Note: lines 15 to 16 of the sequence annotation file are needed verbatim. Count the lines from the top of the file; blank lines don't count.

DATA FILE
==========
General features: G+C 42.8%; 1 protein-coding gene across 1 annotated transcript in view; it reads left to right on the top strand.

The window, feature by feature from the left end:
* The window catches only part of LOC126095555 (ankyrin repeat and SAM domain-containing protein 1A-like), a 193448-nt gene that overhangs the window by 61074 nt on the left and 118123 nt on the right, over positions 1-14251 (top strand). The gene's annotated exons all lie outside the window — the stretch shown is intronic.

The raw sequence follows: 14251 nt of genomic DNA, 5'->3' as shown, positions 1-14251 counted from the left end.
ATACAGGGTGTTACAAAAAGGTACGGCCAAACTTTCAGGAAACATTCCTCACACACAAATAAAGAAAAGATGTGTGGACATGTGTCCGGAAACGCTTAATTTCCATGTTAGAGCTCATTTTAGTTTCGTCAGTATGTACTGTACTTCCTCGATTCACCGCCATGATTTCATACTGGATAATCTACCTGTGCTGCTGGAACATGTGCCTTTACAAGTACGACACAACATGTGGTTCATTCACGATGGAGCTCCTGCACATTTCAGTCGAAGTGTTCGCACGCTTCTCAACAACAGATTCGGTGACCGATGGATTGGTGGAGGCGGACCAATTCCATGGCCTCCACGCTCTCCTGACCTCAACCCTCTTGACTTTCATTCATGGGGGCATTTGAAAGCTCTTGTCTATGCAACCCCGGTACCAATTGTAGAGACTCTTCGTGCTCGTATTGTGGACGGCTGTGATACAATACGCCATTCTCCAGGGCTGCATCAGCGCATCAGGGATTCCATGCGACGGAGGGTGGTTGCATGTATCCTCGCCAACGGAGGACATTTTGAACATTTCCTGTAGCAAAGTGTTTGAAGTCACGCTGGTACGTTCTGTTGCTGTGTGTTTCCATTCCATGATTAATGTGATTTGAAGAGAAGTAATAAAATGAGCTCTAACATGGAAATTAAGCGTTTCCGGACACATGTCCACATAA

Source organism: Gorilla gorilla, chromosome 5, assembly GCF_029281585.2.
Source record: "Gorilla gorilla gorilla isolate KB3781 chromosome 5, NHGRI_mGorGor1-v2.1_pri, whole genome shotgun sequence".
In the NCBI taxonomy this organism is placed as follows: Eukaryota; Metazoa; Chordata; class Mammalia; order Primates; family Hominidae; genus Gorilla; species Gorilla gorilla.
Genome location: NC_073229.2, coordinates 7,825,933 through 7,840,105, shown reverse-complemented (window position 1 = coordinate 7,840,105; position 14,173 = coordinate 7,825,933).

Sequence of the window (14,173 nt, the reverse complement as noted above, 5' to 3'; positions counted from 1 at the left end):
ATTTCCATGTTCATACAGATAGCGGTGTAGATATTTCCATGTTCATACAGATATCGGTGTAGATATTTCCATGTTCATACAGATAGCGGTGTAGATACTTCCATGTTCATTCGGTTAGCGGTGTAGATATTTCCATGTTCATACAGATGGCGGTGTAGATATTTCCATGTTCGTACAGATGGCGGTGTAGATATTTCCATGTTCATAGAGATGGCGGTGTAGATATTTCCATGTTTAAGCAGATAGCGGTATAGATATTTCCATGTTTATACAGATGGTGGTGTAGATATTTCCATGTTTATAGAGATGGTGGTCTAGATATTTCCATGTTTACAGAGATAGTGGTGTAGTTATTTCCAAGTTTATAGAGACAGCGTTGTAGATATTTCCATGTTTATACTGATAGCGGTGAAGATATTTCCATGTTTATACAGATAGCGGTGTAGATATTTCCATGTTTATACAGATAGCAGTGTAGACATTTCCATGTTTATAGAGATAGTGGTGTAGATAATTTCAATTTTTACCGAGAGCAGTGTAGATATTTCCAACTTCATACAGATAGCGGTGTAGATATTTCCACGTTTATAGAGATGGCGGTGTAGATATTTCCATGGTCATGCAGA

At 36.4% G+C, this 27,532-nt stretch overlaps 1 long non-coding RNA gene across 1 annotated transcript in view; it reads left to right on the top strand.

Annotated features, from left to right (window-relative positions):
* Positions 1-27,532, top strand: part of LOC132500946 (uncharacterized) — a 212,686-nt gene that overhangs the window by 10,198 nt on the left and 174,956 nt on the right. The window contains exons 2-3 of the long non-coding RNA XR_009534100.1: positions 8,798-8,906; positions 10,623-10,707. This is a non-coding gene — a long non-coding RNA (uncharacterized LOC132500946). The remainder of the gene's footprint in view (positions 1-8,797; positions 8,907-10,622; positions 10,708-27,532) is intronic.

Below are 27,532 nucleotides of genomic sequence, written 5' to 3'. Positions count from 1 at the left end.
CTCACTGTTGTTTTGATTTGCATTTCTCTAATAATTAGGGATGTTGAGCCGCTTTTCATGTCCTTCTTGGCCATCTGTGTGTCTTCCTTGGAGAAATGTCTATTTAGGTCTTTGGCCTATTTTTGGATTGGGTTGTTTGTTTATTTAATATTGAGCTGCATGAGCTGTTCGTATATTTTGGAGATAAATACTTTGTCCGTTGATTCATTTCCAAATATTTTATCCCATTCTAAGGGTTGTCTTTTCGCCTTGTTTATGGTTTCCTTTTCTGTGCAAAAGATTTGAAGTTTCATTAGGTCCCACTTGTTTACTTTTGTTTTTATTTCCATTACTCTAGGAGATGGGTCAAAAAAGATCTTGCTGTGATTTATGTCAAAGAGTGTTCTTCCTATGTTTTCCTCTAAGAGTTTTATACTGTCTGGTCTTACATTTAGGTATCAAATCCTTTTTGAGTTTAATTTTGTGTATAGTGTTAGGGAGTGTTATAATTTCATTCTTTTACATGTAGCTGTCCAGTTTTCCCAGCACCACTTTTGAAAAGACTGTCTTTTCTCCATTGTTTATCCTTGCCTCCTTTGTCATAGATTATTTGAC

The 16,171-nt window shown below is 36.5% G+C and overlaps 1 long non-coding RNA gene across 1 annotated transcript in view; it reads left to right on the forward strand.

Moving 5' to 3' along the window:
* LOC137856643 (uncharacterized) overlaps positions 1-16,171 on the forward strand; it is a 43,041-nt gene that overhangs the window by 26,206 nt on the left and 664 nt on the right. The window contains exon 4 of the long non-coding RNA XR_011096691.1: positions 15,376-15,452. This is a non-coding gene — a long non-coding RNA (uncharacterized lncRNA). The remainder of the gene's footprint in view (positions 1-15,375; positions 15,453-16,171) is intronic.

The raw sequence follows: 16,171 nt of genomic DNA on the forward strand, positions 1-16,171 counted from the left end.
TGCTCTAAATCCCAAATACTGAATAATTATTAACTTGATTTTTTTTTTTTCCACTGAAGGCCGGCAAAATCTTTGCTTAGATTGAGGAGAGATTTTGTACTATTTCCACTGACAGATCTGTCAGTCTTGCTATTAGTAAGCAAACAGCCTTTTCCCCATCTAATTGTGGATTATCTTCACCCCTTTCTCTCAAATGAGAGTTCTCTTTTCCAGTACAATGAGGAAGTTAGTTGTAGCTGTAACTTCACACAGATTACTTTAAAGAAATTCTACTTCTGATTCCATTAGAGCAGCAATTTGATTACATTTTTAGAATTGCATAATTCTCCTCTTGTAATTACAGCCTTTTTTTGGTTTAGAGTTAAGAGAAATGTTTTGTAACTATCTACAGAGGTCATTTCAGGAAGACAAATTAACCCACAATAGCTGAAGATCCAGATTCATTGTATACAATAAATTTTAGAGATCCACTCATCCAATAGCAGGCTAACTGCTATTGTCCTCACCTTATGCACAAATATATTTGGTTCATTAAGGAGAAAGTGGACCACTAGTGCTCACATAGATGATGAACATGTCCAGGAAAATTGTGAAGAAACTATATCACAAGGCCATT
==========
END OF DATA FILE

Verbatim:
Below are 27,532 nucleotides of genomic sequence, written 5' to 3'. Positions count from 1 at the left end.
CTCACTGTTGTTTTGATTTGCATTTCTCTAATAATTAGGGATGTTGAGCCGCTTTTCATGTCCTTCTTGGCCATCTGTGTGTCTTCCTTGGAGAAATGTCTATTTAGGTCTTTGGCCTATTTTTGGATTGGGTTGTTTGTTTATTTAATATTGAGCTGCATGAGCTGTTCGTATATTTTGGAGATAAATACTTTGTCCGTTGATTCATTTCCAAATATTTTATCCCATTCTAAGGGTTGTCTTTTCGCCTTGTTTATGGTTTCCTTTTCTGTGCAAAAGATTTGAAGTTTCATTAGGTCCCACTTGTTTACTTTTGTTTTTATTTCCATTACTCTAGGAGATGGGTCAAAAAAGATCTTGCTGTGATTTATGTCAAAGAGTGTTCTTCCTATGTTTTCCTCTAAGAGTTTTATACTGTCTGGTCTTACATTTAGGTATCAAATCCTTTTTGAGTTTAATTTTGTGTATAGTGTTAGGGAGTGTTATAATTTCATTCTTTTACATGTAGCTGTCCAGTTTTCCCAGCACCACTTTTGAAAAGACTGTCTTTTCTCCATTGTTTATCCTTGCCTCCTTTGTCATAGATTATTTGAC